Reverse the sign

In their new study, rather than seeking to improve the resolution of existing readout methods, the team sought to amplify the signal from any shift in oscillations so that they could be detected by existing tools. They did it by utilizing another peculiar quantum mechanical phenomenon: time reversal.

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It is believed that a purely quantum system, such as a group of atoms completely isolated from classical noise, should evolve forward in time in a predictable manner, and the atoms’ interactions (such as their oscillations) should be precisely described by the system’s “Hamiltonian” — a mathematical description of the system’s total energy. In the 1980s, theorists hypothesized that if the Hamiltonian of a system were inverted and the same quantum system was made to de-evolve, it would be as if the system were moving back in time.

Pedrozo-Peafiel notes, “In quantum physics, if you know the Hamiltonian, you can monitor what the system is doing in time, similar to a quantum trajectory.” “If this evolution is entirely quantum, quantum mechanics indicates that it is possible to de-evolve, or return to the initial condition.”

Colombo continues, “And the idea is that if you could flip the sign of the Hamiltonian, every minor perturbation that occurred after the system went ahead would be exacerbated if you traveled back in time.”

For their latest study, the team examined 400 ultracold ytterbium atoms, one of the two types of atoms used in modern atomic clocks. They cooled the atoms to a temperature just a hair above absolute zero, when classical effects such as heat are negligible and the atoms’ behavior is determined only by quantum effects.

The scientists utilized a set of lasers to capture the atoms, and then they introduced blue-tinged “entangling” light, which forced the atoms to oscillate in a correlated state. They allowed the entangled atoms to evolve forward in time before exposing them to a minuscule magnetic field, which created a tiny quantum transition and shifted the collective oscillations of the atoms.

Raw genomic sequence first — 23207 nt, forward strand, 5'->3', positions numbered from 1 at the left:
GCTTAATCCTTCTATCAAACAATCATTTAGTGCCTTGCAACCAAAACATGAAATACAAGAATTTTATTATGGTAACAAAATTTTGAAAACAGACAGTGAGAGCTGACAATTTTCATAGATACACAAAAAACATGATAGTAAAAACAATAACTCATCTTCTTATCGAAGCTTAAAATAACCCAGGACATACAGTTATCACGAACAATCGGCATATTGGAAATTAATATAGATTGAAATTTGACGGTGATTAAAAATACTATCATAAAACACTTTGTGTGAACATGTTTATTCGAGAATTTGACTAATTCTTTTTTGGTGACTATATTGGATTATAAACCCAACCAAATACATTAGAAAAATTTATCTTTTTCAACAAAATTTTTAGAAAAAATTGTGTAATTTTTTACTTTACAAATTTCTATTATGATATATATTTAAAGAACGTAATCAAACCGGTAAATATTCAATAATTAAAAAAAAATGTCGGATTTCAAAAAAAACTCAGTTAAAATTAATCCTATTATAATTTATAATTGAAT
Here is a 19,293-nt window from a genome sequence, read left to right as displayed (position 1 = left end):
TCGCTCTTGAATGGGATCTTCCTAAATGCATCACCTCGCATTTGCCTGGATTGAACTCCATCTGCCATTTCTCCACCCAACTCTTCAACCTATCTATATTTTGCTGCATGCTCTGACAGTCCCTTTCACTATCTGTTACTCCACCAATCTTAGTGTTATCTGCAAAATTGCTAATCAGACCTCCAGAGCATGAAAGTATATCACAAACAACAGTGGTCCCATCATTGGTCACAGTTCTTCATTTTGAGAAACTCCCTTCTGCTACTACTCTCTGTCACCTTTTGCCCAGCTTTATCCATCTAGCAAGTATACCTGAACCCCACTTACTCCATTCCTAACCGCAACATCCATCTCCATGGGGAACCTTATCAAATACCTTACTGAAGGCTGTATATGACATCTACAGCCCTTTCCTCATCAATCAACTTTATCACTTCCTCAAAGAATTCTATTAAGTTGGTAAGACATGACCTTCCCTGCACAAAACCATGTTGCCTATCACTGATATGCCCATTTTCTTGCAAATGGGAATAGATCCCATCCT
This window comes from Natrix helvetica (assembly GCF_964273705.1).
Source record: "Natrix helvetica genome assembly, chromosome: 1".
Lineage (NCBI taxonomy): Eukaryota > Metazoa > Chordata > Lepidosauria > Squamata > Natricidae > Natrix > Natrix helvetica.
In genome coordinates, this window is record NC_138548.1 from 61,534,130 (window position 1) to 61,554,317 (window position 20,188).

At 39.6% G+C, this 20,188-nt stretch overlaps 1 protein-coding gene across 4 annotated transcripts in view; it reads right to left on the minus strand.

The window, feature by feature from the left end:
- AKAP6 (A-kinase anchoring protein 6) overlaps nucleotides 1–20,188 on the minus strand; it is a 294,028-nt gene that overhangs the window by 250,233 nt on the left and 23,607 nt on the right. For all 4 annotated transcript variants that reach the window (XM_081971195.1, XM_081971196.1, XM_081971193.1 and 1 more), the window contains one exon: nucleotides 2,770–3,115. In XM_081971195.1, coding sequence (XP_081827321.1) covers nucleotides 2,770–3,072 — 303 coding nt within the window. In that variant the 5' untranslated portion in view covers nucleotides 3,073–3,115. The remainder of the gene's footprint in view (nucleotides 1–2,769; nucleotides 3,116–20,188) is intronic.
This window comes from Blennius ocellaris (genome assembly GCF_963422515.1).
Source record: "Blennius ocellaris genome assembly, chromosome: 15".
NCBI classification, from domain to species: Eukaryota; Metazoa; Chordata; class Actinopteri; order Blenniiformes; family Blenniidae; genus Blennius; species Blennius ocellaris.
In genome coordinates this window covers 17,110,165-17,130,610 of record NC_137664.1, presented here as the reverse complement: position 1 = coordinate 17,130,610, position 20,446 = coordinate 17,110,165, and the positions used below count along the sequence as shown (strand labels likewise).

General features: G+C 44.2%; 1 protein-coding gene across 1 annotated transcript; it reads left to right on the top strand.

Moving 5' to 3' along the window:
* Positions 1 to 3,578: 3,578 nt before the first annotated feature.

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It would be impossible to detect such a change with the currently available measurement instruments. Instead, the team reversed time to amplify this quantum signal. To do this, they sent in a second laser with a reddish hue that stimulated the atoms to separate, as if they were evolving in reverse.

The researchers next analyzed the oscillations of the particles as they returned to their unentangled states and discovered that their final phase was significantly different from their beginning phase, providing conclusive proof that a quantum change had happened at some point in their history.

The scientists repeated this experiment thousands of times with clouds containing 50 to 400 atoms, observing the expected quantum signal amplification each time. The researchers discovered that their entangled system was up to 15 times more sensitive than comparable unentangled atomic systems. If their approach were applied to current state-of-the-art atomic clocks, the number of measurements required by these clocks would be reduced by a factor of 15.

The researchers intend to test their technology on atomic clocks and quantum sensors, such as those for dark matter, in the future.

“A cloud of dark matter passing by Earth could alter local time, and some people compare clocks in Australia, Europe, and the United States to detect rapid changes in the passage of time,” explains Vuletic. “Our method is ideally suited for this since you must measure rapidly varying time variations as the cloud goes by.”